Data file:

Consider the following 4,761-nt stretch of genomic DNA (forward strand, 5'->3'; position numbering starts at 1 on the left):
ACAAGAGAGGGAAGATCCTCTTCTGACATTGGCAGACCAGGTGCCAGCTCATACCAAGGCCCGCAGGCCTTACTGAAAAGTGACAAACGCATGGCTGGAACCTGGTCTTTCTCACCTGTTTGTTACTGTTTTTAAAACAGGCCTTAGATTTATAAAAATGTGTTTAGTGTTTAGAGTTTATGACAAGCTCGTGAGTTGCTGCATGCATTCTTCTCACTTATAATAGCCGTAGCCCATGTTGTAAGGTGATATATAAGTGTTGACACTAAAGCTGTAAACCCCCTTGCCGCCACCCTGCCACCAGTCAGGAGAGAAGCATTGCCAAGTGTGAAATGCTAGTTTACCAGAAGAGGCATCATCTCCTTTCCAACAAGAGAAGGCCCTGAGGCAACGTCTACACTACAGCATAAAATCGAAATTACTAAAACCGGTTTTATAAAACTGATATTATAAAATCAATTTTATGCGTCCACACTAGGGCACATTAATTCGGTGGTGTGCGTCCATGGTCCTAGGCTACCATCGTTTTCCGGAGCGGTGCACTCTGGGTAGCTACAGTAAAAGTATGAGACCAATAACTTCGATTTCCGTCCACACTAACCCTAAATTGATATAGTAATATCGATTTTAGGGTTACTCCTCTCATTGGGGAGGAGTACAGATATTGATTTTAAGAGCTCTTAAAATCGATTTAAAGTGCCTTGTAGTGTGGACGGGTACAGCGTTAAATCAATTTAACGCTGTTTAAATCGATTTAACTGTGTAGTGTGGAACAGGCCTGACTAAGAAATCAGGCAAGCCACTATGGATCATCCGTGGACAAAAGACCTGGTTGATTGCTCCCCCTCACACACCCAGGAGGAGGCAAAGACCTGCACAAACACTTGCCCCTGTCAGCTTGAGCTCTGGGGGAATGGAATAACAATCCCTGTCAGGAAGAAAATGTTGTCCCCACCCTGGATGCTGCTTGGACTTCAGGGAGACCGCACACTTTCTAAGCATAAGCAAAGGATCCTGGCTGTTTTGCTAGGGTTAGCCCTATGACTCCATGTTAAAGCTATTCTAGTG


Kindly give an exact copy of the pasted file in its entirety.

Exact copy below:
Consider the following 4,761-nt stretch of genomic DNA (forward strand, 5'->3'; position numbering starts at 1 on the left):
ACAAGAGAGGGAAGATCCTCTTCTGACATTGGCAGACCAGGTGCCAGCTCATACCAAGGCCCGCAGGCCTTACTGAAAAGTGACAAACGCATGGCTGGAACCTGGTCTTTCTCACCTGTTTGTTACTGTTTTTAAAACAGGCCTTAGATTTATAAAAATGTGTTTAGTGTTTAGAGTTTATGACAAGCTCGTGAGTTGCTGCATGCATTCTTCTCACTTATAATAGCCGTAGCCCATGTTGTAAGGTGATATATAAGTGTTGACACTAAAGCTGTAAACCCCCTTGCCGCCACCCTGCCACCAGTCAGGAGAGAAGCATTGCCAAGTGTGAAATGCTAGTTTACCAGAAGAGGCATCATCTCCTTTCCAACAAGAGAAGGCCCTGAGGCAACGTCTACACTACAGCATAAAATCGAAATTACTAAAACCGGTTTTATAAAACTGATATTATAAAATCAATTTTATGCGTCCACACTAGGGCACATTAATTCGGTGGTGTGCGTCCATGGTCCTAGGCTACCATCGTTTTCCGGAGCGGTGCACTCTGGGTAGCTACAGTAAAAGTATGAGACCAATAACTTCGATTTCCGTCCACACTAACCCTAAATTGATATAGTAATATCGATTTTAGGGTTACTCCTCTCATTGGGGAGGAGTACAGATATTGATTTTAAGAGCTCTTAAAATCGATTTAAAGTGCCTTGTAGTGTGGACGGGTACAGCGTTAAATCAATTTAACGCTGTTTAAATCGATTTAACTGTGTAGTGTGGAACAGGCCTGACTAAGAAATCAGGCAAGCCACTATGGATCATCCGTGGACAAAAGACCTGGTTGATTGCTCCCCCTCACACACCCAGGAGGAGGCAAAGACCTGCACAAACACTTGCCCCTGTCAGCTTGAGCTCTGGGGGAATGGAATAACAATCCCTGTCAGGAAGAAAATGTTGTCCCCACCCTGGATGCTGCTTGGACTTCAGGGAGACCGCACACTTTCTAAGCATAAGCAAAGGATCCTGGCTGTTTTGCTAGGGTTAGCCCTATGACTCCATGTTAAAGCTATTCTAGTG